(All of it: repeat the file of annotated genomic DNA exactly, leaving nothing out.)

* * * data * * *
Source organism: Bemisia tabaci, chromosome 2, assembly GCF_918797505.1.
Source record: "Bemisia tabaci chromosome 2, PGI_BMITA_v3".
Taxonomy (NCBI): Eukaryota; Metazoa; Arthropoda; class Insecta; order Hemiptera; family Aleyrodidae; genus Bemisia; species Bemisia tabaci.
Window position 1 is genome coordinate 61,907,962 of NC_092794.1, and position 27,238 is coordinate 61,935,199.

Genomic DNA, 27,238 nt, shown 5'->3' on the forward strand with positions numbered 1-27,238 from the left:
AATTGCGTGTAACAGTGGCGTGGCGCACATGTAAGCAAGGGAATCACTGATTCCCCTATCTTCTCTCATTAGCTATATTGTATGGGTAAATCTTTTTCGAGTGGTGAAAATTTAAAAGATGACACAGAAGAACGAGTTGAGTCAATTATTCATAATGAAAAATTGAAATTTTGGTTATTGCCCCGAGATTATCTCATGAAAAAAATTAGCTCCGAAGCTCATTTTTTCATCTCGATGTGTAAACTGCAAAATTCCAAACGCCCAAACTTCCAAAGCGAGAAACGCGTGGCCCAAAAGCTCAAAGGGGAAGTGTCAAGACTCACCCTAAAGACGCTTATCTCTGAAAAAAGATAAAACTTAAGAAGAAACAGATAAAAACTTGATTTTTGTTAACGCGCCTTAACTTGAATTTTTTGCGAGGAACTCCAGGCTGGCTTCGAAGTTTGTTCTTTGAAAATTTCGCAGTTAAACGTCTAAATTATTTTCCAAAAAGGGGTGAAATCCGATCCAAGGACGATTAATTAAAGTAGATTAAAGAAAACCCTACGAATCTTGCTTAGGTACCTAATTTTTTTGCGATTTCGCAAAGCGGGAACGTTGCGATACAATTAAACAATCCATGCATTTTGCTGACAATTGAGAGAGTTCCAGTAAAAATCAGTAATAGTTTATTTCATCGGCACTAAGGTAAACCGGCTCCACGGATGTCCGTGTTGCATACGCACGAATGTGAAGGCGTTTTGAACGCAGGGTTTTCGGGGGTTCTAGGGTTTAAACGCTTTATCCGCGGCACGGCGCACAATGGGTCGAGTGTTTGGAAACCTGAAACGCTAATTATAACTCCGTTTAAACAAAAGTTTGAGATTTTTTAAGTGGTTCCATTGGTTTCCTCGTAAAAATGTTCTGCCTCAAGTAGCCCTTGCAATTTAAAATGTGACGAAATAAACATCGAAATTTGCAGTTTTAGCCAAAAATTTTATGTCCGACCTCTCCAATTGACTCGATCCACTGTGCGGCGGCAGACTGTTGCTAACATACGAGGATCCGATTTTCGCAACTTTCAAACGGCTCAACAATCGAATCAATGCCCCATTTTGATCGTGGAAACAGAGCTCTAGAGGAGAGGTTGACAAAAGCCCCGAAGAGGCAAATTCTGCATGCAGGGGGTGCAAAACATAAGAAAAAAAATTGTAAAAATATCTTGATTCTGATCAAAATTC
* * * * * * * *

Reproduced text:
Source organism: Bemisia tabaci, chromosome 2, assembly GCF_918797505.1.
Source record: "Bemisia tabaci chromosome 2, PGI_BMITA_v3".
Taxonomy (NCBI): Eukaryota; Metazoa; Arthropoda; class Insecta; order Hemiptera; family Aleyrodidae; genus Bemisia; species Bemisia tabaci.
Window position 1 is genome coordinate 61,907,962 of NC_092794.1, and position 27,238 is coordinate 61,935,199.

Genomic DNA, 27,238 nt, shown 5'->3' on the forward strand with positions numbered 1-27,238 from the left:
AATTGCGTGTAACAGTGGCGTGGCGCACATGTAAGCAAGGGAATCACTGATTCCCCTATCTTCTCTCATTAGCTATATTGTATGGGTAAATCTTTTTCGAGTGGTGAAAATTTAAAAGATGACACAGAAGAACGAGTTGAGTCAATTATTCATAATGAAAAATTGAAATTTTGGTTATTGCCCCGAGATTATCTCATGAAAAAAATTAGCTCCGAAGCTCATTTTTTCATCTCGATGTGTAAACTGCAAAATTCCAAACGCCCAAACTTCCAAAGCGAGAAACGCGTGGCCCAAAAGCTCAAAGGGGAAGTGTCAAGACTCACCCTAAAGACGCTTATCTCTGAAAAAAGATAAAACTTAAGAAGAAACAGATAAAAACTTGATTTTTGTTAACGCGCCTTAACTTGAATTTTTTGCGAGGAACTCCAGGCTGGCTTCGAAGTTTGTTCTTTGAAAATTTCGCAGTTAAACGTCTAAATTATTTTCCAAAAAGGGGTGAAATCCGATCCAAGGACGATTAATTAAAGTAGATTAAAGAAAACCCTACGAATCTTGCTTAGGTACCTAATTTTTTTGCGATTTCGCAAAGCGGGAACGTTGCGATACAATTAAACAATCCATGCATTTTGCTGACAATTGAGAGAGTTCCAGTAAAAATCAGTAATAGTTTATTTCATCGGCACTAAGGTAAACCGGCTCCACGGATGTCCGTGTTGCATACGCACGAATGTGAAGGCGTTTTGAACGCAGGGTTTTCGGGGGTTCTAGGGTTTAAACGCTTTATCCGCGGCACGGCGCACAATGGGTCGAGTGTTTGGAAACCTGAAACGCTAATTATAACTCCGTTTAAACAAAAGTTTGAGATTTTTTAAGTGGTTCCATTGGTTTCCTCGTAAAAATGTTCTGCCTCAAGTAGCCCTTGCAATTTAAAATGTGACGAAATAAACATCGAAATTTGCAGTTTTAGCCAAAAATTTTATGTCCGACCTCTCCAATTGACTCGATCCACTGTGCGGCGGCAGACTGTTGCTAACATACGAGGATCCGATTTTCGCAACTTTCAAACGGCTCAACAATCGAATCAATGCCCCATTTTGATCGTGGAAACAGAGCTCTAGAGGAGAGGTTGACAAAAGCCCCGAAGAGGCAAATTCTGCATGCAGGGGGTGCAAAACATAAGAAAAAAAATTGTAAAAATATCTTGATTCTGATCAAAATTC